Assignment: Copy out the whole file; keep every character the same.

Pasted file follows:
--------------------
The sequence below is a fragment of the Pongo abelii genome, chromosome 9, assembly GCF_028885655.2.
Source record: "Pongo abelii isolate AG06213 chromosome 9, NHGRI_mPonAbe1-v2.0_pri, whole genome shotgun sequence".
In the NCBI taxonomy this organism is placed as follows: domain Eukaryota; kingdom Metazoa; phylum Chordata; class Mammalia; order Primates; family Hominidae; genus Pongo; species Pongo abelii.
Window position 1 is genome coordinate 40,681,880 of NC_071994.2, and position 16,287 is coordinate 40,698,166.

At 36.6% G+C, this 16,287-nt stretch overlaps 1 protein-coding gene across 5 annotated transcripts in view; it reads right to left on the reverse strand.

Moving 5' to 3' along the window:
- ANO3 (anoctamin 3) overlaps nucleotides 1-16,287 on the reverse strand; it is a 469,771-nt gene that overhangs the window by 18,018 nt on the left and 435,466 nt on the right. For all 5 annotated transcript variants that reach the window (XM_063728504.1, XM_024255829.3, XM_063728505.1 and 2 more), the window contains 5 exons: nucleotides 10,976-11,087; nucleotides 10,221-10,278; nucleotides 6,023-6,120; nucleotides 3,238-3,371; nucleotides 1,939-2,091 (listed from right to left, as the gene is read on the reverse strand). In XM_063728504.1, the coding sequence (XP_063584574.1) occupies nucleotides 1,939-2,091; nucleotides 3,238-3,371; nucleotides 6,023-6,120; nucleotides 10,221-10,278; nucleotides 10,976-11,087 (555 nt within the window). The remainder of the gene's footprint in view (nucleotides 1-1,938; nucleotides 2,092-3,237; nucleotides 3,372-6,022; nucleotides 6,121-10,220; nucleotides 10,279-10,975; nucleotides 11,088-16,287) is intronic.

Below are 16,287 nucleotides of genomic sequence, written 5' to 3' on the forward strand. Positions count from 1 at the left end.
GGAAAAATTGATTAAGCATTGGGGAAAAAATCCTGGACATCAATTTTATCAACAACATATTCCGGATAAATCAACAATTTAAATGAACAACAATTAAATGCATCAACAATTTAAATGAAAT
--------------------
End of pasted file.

The sequence below is a fragment of the Pongo abelii genome, chromosome 9, assembly GCF_028885655.2.
Source record: "Pongo abelii isolate AG06213 chromosome 9, NHGRI_mPonAbe1-v2.0_pri, whole genome shotgun sequence".
In the NCBI taxonomy this organism is placed as follows: domain Eukaryota; kingdom Metazoa; phylum Chordata; class Mammalia; order Primates; family Hominidae; genus Pongo; species Pongo abelii.
Window position 1 is genome coordinate 40,681,880 of NC_071994.2, and position 16,287 is coordinate 40,698,166.

At 36.6% G+C, this 16,287-nt stretch overlaps 1 protein-coding gene across 5 annotated transcripts in view; it reads right to left on the reverse strand.

Moving 5' to 3' along the window:
- ANO3 (anoctamin 3) overlaps nucleotides 1-16,287 on the reverse strand; it is a 469,771-nt gene that overhangs the window by 18,018 nt on the left and 435,466 nt on the right. For all 5 annotated transcript variants that reach the window (XM_063728504.1, XM_024255829.3, XM_063728505.1 and 2 more), the window contains 5 exons: nucleotides 10,976-11,087; nucleotides 10,221-10,278; nucleotides 6,023-6,120; nucleotides 3,238-3,371; nucleotides 1,939-2,091 (listed from right to left, as the gene is read on the reverse strand). In XM_063728504.1, the coding sequence (XP_063584574.1) occupies nucleotides 1,939-2,091; nucleotides 3,238-3,371; nucleotides 6,023-6,120; nucleotides 10,221-10,278; nucleotides 10,976-11,087 (555 nt within the window). The remainder of the gene's footprint in view (nucleotides 1-1,938; nucleotides 2,092-3,237; nucleotides 3,372-6,022; nucleotides 6,121-10,220; nucleotides 10,279-10,975; nucleotides 11,088-16,287) is intronic.

Below are 16,287 nucleotides of genomic sequence, written 5' to 3' on the forward strand. Positions count from 1 at the left end.
GGAAAAATTGATTAAGCATTGGGGAAAAAATCCTGGACATCAATTTTATCAACAACATATTCCGGATAAATCAACAATTTAAATGAACAACAATTAAATGCATCAACAATTTAAATGAAAT